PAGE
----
- Written by Gabriel Lowe
- Published on 09 January 2012
Design and Setup of the Onkyo TX-NR809 Network Receiver
Unpacking the TX-NR809 and getting it connected was a cinch. I noticed that it was considerably lighter (the specs tell me 10 pounds) than my older TX-SR875, weighing in at roughly 40 pounds. Onkyo has also moved to a more understated look - the front drop-down panel is mostly flat, curving only at the top as it meets the main body. It hides a bevy of controls as well as an extra input. Looking at the back panel, it is amazing to me that a few short years ago we had a glut of A/V connections, and only a few speaker connections, but now, the speaker connections are beginning to outnumber their A/V counterparts. The NR809 has eleven sets of speaker terminals to facilitate left, front, center, surround left, surround right, surround left back, surround right back, and then two more that can be used for either wide front or height front channels.
Unfortunately I am not yet in a position to employ that many speakers, so I connected a standard 5.1 set and moved on to the remainder of the connections. There are 7 assignable HDMI ports, which made it easy to quickly plug in all of my sources (Xbox 360, PS3, Blu-Ray player, DirecTV satellite box) without worrying about where I connected them. There is also a conveniently located front HDMI connection intended for quick connections such as a camcorder. In addition, there are two HDMI monitor outs, though I needed just one. I connected the Ethernet port up to a switch I keep in my A/V rack to facilitate the powerful network features of the NR809 (hence the "NR" in the name - Network Receiver). I rounded out the setup by connecting the subwoofer out along with my single component source (Wii) and a single audio-only optical digital source (Apple Airport Express).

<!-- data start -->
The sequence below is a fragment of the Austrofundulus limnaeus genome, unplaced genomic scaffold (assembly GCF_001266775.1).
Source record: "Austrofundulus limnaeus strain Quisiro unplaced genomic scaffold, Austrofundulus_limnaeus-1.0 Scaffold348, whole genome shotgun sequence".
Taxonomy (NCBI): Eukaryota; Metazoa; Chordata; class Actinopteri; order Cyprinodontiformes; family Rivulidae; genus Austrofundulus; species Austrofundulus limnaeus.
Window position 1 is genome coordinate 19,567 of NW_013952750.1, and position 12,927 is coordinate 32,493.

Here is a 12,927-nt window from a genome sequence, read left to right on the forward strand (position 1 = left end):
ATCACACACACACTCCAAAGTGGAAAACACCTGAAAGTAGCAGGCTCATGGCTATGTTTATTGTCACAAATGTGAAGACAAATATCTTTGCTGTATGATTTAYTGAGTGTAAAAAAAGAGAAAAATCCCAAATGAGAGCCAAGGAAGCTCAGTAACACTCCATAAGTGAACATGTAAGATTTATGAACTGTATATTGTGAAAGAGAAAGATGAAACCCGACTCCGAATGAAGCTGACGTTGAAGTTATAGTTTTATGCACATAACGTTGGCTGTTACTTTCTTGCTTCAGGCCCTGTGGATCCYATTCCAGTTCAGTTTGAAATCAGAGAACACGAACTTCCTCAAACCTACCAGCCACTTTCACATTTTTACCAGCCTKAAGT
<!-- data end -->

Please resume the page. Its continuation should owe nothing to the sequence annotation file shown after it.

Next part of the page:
After assigning the HDMI ports I plugged in the included microphone and allowed Audyssey MultEQ XT system go to work. Unlike my prior experiences with an Audyssey system, this time I was actually asked to use my powered subwoofer's own volume knob to set it at the reference 75db. In doing so, it became apparent that I had been under-utilizing my subwoofer for some time; a happy discovery for me; not so much for my cohabitants. Continuing on, I used three listening positions to calibrate the system. For those less patient and itching to begin, there is a quick start mode that only requires measurement from a single position. The results were interesting. It configured crossovers at 50Hz for my front speakers (which are only rated to 51Hz per the manufacturer), 80Hz for my center (65Hz per spec), and 90Hz for the surrounds (80Hz per spec). Even though I usually reset these values to 80Hz all around to be in line with THX standards, I decided to give it a try as discovered by the system (more on this later). Distances were spot on as usual.
The NR809 also has some advanced video processing thanks to the HQV Vida VHD 1900 chip. The NR809 can scale video to all of your typical resolutions, but in addition, thanks to a Marvell Qdeo chip, it can also upscale to 4K (good on you if you already have such a display). Each video input can be configured independently for both resolution and processing settings. There are several preset video configurations to choose from, including an ISF Day and ISF Night setting which have been developed in concert with the Imaging and Science Foundation's recommendations. Also included are cinema, game, streaming, through, and direct modes (both of which forgo video processing - though 'through' scales while 'direct' does not). If you choose the custom configuration for a source, you can adjust typical video display settings such as hue, contrast, and brightness, but can also get even more granular with settings such as individual color contrast and brightness, gamma, and noise reduction. This allows for a professional calibrator to calibrate each input independently, maximizing the video quality on a per-source basis. I did like the two ISF presets, but for the better part of my test period, kept the setting on 'through' and just used the receiver to scale any video that wasn't natively 1080p.